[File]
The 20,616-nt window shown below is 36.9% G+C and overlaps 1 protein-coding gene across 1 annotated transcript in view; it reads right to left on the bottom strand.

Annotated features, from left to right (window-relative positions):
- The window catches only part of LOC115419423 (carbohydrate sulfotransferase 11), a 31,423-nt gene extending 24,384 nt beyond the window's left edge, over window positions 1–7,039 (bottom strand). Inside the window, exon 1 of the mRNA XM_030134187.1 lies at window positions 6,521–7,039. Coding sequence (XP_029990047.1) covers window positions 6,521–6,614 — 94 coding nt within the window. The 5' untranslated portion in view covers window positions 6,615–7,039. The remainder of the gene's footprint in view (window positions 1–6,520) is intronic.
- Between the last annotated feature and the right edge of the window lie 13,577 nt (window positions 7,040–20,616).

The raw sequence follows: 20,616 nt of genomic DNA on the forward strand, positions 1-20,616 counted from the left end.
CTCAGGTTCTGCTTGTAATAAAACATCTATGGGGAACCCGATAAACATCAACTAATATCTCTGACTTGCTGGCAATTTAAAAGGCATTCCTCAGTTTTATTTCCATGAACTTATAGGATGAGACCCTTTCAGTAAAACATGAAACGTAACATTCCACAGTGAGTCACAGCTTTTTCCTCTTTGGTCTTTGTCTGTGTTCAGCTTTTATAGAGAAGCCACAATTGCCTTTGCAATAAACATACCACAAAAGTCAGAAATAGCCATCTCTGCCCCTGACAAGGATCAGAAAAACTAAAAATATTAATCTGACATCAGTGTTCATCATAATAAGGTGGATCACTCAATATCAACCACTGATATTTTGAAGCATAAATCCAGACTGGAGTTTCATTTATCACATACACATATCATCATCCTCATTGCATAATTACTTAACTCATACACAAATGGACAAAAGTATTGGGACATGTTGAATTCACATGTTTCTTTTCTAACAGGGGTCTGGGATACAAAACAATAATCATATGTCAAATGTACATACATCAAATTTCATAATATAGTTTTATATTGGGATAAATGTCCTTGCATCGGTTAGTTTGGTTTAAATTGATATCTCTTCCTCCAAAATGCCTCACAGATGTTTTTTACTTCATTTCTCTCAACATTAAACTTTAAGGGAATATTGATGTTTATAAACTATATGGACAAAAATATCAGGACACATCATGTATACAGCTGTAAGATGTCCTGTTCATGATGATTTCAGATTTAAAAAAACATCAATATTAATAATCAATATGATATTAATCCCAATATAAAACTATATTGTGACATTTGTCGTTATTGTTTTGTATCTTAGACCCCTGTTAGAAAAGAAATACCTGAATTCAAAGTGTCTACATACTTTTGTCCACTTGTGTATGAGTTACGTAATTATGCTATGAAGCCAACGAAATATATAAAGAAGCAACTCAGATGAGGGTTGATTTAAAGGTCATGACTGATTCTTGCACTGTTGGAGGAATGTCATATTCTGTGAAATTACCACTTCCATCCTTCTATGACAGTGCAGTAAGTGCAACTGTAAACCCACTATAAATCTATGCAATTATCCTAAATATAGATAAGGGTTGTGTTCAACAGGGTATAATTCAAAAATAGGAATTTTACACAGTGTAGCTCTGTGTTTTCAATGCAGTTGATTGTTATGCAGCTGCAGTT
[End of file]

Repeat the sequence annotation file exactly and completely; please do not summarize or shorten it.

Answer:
The 20,616-nt window shown below is 36.9% G+C and overlaps 1 protein-coding gene across 1 annotated transcript in view; it reads right to left on the bottom strand.

Annotated features, from left to right (window-relative positions):
- The window catches only part of LOC115419423 (carbohydrate sulfotransferase 11), a 31,423-nt gene extending 24,384 nt beyond the window's left edge, over window positions 1–7,039 (bottom strand). Inside the window, exon 1 of the mRNA XM_030134187.1 lies at window positions 6,521–7,039. Coding sequence (XP_029990047.1) covers window positions 6,521–6,614 — 94 coding nt within the window. The 5' untranslated portion in view covers window positions 6,615–7,039. The remainder of the gene's footprint in view (window positions 1–6,520) is intronic.
- Between the last annotated feature and the right edge of the window lie 13,577 nt (window positions 7,040–20,616).

The raw sequence follows: 20,616 nt of genomic DNA on the forward strand, positions 1-20,616 counted from the left end.
CTCAGGTTCTGCTTGTAATAAAACATCTATGGGGAACCCGATAAACATCAACTAATATCTCTGACTTGCTGGCAATTTAAAAGGCATTCCTCAGTTTTATTTCCATGAACTTATAGGATGAGACCCTTTCAGTAAAACATGAAACGTAACATTCCACAGTGAGTCACAGCTTTTTCCTCTTTGGTCTTTGTCTGTGTTCAGCTTTTATAGAGAAGCCACAATTGCCTTTGCAATAAACATACCACAAAAGTCAGAAATAGCCATCTCTGCCCCTGACAAGGATCAGAAAAACTAAAAATATTAATCTGACATCAGTGTTCATCATAATAAGGTGGATCACTCAATATCAACCACTGATATTTTGAAGCATAAATCCAGACTGGAGTTTCATTTATCACATACACATATCATCATCCTCATTGCATAATTACTTAACTCATACACAAATGGACAAAAGTATTGGGACATGTTGAATTCACATGTTTCTTTTCTAACAGGGGTCTGGGATACAAAACAATAATCATATGTCAAATGTACATACATCAAATTTCATAATATAGTTTTATATTGGGATAAATGTCCTTGCATCGGTTAGTTTGGTTTAAATTGATATCTCTTCCTCCAAAATGCCTCACAGATGTTTTTTACTTCATTTCTCTCAACATTAAACTTTAAGGGAATATTGATGTTTATAAACTATATGGACAAAAATATCAGGACACATCATGTATACAGCTGTAAGATGTCCTGTTCATGATGATTTCAGATTTAAAAAAACATCAATATTAATAATCAATATGATATTAATCCCAATATAAAACTATATTGTGACATTTGTCGTTATTGTTTTGTATCTTAGACCCCTGTTAGAAAAGAAATACCTGAATTCAAAGTGTCTACATACTTTTGTCCACTTGTGTATGAGTTACGTAATTATGCTATGAAGCCAACGAAATATATAAAGAAGCAACTCAGATGAGGGTTGATTTAAAGGTCATGACTGATTCTTGCACTGTTGGAGGAATGTCATATTCTGTGAAATTACCACTTCCATCCTTCTATGACAGTGCAGTAAGTGCAACTGTAAACCCACTATAAATCTATGCAATTATCCTAAATATAGATAAGGGTTGTGTTCAACAGGGTATAATTCAAAAATAGGAATTTTACACAGTGTAGCTCTGTGTTTTCAATGCAGTTGATTGTTATGCAGCTGCAGTT